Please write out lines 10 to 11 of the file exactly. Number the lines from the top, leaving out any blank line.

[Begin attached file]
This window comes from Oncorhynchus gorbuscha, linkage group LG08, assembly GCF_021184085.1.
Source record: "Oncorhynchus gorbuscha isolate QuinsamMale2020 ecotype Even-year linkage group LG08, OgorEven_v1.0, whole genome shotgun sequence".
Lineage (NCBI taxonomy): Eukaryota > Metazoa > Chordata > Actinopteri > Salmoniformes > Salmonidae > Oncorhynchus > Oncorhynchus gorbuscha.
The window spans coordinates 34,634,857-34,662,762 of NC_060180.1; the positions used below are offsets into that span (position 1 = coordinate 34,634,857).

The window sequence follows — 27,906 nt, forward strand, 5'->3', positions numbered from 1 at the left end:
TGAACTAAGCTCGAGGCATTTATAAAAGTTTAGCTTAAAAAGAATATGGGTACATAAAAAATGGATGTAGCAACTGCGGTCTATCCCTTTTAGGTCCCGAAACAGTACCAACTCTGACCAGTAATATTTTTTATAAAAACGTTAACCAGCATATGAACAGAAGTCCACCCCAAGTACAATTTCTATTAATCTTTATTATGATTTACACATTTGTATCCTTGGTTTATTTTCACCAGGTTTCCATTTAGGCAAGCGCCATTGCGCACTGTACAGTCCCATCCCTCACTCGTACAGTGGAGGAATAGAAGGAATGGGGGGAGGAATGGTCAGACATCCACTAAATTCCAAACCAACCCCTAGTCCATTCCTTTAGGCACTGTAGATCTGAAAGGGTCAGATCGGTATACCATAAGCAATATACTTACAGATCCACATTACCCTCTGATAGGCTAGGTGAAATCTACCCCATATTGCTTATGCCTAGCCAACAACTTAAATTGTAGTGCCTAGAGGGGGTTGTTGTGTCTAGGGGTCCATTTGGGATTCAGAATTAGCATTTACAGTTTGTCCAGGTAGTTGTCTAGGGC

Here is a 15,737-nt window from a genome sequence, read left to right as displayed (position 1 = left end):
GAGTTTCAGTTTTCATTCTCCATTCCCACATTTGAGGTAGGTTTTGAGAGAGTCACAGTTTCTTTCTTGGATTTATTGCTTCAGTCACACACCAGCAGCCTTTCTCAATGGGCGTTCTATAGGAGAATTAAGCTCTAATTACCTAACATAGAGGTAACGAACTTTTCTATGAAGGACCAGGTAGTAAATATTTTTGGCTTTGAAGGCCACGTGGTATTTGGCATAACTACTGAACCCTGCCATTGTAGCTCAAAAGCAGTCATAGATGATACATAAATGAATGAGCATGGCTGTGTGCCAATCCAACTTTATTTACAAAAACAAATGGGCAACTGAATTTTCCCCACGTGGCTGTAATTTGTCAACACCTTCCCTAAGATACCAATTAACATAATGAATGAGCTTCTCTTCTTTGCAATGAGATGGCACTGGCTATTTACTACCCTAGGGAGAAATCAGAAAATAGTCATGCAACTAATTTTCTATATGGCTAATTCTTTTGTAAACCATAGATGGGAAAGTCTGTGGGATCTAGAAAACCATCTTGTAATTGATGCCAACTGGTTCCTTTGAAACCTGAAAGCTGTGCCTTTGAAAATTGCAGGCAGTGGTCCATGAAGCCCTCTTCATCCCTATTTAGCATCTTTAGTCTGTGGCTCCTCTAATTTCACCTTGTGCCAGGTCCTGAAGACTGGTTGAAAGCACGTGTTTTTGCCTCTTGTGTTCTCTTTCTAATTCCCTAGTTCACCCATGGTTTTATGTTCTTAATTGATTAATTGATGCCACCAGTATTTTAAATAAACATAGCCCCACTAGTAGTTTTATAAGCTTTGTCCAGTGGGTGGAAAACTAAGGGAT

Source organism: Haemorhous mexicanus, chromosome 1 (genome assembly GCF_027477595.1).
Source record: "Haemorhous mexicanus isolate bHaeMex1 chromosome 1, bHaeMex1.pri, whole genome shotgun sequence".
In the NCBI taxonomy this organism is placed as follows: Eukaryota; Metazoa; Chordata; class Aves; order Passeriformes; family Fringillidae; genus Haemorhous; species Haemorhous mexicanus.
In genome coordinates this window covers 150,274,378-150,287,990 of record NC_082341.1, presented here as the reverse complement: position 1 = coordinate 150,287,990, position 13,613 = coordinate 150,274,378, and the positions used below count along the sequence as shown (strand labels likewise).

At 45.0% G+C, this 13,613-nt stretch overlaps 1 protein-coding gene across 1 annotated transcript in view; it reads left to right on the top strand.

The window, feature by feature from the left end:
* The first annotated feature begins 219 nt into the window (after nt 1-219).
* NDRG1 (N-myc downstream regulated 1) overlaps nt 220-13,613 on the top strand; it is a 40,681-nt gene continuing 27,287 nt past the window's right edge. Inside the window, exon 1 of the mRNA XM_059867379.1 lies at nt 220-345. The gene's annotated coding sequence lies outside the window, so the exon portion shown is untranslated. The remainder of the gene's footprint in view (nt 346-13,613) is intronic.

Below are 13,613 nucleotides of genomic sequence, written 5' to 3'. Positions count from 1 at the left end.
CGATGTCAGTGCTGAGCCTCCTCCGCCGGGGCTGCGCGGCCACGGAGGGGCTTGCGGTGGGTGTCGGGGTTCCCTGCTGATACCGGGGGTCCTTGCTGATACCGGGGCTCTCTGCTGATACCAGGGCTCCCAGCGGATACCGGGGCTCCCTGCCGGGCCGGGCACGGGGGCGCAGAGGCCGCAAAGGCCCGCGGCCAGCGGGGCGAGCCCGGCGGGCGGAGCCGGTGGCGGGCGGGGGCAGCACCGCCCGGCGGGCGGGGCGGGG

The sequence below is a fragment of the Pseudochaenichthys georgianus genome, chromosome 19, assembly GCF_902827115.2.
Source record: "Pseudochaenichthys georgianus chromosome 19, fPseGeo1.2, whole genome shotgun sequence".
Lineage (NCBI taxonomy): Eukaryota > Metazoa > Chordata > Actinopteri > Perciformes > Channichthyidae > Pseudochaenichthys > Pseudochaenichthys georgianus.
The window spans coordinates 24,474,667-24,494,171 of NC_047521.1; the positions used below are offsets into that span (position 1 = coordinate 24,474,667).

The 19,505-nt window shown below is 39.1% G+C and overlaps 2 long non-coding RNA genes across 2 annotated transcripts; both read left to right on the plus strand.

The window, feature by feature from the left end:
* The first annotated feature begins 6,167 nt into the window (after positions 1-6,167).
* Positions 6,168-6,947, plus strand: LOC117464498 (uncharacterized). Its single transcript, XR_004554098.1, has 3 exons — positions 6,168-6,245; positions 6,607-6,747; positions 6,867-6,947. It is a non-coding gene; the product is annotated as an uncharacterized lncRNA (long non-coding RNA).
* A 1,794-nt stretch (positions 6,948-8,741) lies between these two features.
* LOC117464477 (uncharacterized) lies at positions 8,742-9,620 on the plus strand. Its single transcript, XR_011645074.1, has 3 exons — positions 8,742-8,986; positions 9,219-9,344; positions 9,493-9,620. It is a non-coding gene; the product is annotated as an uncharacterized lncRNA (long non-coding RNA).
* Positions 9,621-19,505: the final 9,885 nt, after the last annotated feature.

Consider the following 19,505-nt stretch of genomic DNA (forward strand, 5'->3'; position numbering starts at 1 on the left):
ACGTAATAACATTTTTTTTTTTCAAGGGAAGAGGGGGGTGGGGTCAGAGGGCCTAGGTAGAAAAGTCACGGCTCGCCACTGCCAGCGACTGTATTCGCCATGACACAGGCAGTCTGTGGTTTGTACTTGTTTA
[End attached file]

Source record: "Haemorhous mexicanus isolate bHaeMex1 chromosome 1, bHaeMex1.pri, whole genome shotgun sequence".
In the NCBI taxonomy this organism is placed as follows: Eukaryota; Metazoa; Chordata; class Aves; order Passeriformes; family Fringillidae; genus Haemorhous; species Haemorhous mexicanus.